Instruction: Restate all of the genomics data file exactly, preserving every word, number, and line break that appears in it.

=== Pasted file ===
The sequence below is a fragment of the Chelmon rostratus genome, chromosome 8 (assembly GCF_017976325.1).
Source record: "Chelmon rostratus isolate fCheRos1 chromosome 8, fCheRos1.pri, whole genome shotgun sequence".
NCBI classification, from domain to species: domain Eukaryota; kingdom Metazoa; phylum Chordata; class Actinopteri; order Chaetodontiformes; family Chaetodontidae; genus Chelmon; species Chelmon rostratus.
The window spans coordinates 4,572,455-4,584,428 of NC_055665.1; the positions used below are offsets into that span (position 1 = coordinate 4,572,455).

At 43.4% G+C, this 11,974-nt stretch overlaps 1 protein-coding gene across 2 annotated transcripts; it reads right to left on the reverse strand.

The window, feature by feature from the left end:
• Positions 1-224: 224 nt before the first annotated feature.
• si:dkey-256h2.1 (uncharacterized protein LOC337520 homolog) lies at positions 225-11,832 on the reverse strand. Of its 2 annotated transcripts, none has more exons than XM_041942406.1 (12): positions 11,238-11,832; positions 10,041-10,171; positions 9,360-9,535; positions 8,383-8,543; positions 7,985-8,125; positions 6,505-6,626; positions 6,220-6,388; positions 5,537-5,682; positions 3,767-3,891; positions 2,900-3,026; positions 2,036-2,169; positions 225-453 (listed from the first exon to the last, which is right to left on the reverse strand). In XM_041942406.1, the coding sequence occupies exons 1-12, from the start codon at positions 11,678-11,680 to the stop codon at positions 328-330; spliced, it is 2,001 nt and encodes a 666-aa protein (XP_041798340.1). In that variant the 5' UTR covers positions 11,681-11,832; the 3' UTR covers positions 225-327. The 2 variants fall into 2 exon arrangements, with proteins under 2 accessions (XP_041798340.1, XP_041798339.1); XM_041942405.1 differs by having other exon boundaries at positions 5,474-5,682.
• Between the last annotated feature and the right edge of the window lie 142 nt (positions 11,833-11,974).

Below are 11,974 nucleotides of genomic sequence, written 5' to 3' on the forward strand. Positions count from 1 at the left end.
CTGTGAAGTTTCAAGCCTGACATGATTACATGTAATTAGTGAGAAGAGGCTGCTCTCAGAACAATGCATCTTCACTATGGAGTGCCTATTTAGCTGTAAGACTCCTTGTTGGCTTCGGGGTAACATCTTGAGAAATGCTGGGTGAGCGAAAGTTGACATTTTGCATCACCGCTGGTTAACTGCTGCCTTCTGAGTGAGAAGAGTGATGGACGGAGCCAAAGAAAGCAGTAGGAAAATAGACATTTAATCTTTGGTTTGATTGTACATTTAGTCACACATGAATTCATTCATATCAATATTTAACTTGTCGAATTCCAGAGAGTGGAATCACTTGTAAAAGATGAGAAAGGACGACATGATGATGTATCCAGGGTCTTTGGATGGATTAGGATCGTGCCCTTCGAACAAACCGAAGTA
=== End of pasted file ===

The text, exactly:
The sequence below is a fragment of the Chelmon rostratus genome, chromosome 8 (assembly GCF_017976325.1).
Source record: "Chelmon rostratus isolate fCheRos1 chromosome 8, fCheRos1.pri, whole genome shotgun sequence".
NCBI classification, from domain to species: domain Eukaryota; kingdom Metazoa; phylum Chordata; class Actinopteri; order Chaetodontiformes; family Chaetodontidae; genus Chelmon; species Chelmon rostratus.
The window spans coordinates 4,572,455-4,584,428 of NC_055665.1; the positions used below are offsets into that span (position 1 = coordinate 4,572,455).

At 43.4% G+C, this 11,974-nt stretch overlaps 1 protein-coding gene across 2 annotated transcripts; it reads right to left on the reverse strand.

The window, feature by feature from the left end:
• Positions 1-224: 224 nt before the first annotated feature.
• si:dkey-256h2.1 (uncharacterized protein LOC337520 homolog) lies at positions 225-11,832 on the reverse strand. Of its 2 annotated transcripts, none has more exons than XM_041942406.1 (12): positions 11,238-11,832; positions 10,041-10,171; positions 9,360-9,535; positions 8,383-8,543; positions 7,985-8,125; positions 6,505-6,626; positions 6,220-6,388; positions 5,537-5,682; positions 3,767-3,891; positions 2,900-3,026; positions 2,036-2,169; positions 225-453 (listed from the first exon to the last, which is right to left on the reverse strand). In XM_041942406.1, the coding sequence occupies exons 1-12, from the start codon at positions 11,678-11,680 to the stop codon at positions 328-330; spliced, it is 2,001 nt and encodes a 666-aa protein (XP_041798340.1). In that variant the 5' UTR covers positions 11,681-11,832; the 3' UTR covers positions 225-327. The 2 variants fall into 2 exon arrangements, with proteins under 2 accessions (XP_041798340.1, XP_041798339.1); XM_041942405.1 differs by having other exon boundaries at positions 5,474-5,682.
• Between the last annotated feature and the right edge of the window lie 142 nt (positions 11,833-11,974).

Below are 11,974 nucleotides of genomic sequence, written 5' to 3' on the forward strand. Positions count from 1 at the left end.
CTGTGAAGTTTCAAGCCTGACATGATTACATGTAATTAGTGAGAAGAGGCTGCTCTCAGAACAATGCATCTTCACTATGGAGTGCCTATTTAGCTGTAAGACTCCTTGTTGGCTTCGGGGTAACATCTTGAGAAATGCTGGGTGAGCGAAAGTTGACATTTTGCATCACCGCTGGTTAACTGCTGCCTTCTGAGTGAGAAGAGTGATGGACGGAGCCAAAGAAAGCAGTAGGAAAATAGACATTTAATCTTTGGTTTGATTGTACATTTAGTCACACATGAATTCATTCATATCAATATTTAACTTGTCGAATTCCAGAGAGTGGAATCACTTGTAAAAGATGAGAAAGGACGACATGATGATGTATCCAGGGTCTTTGGATGGATTAGGATCGTGCCCTTCGAACAAACCGAAGTA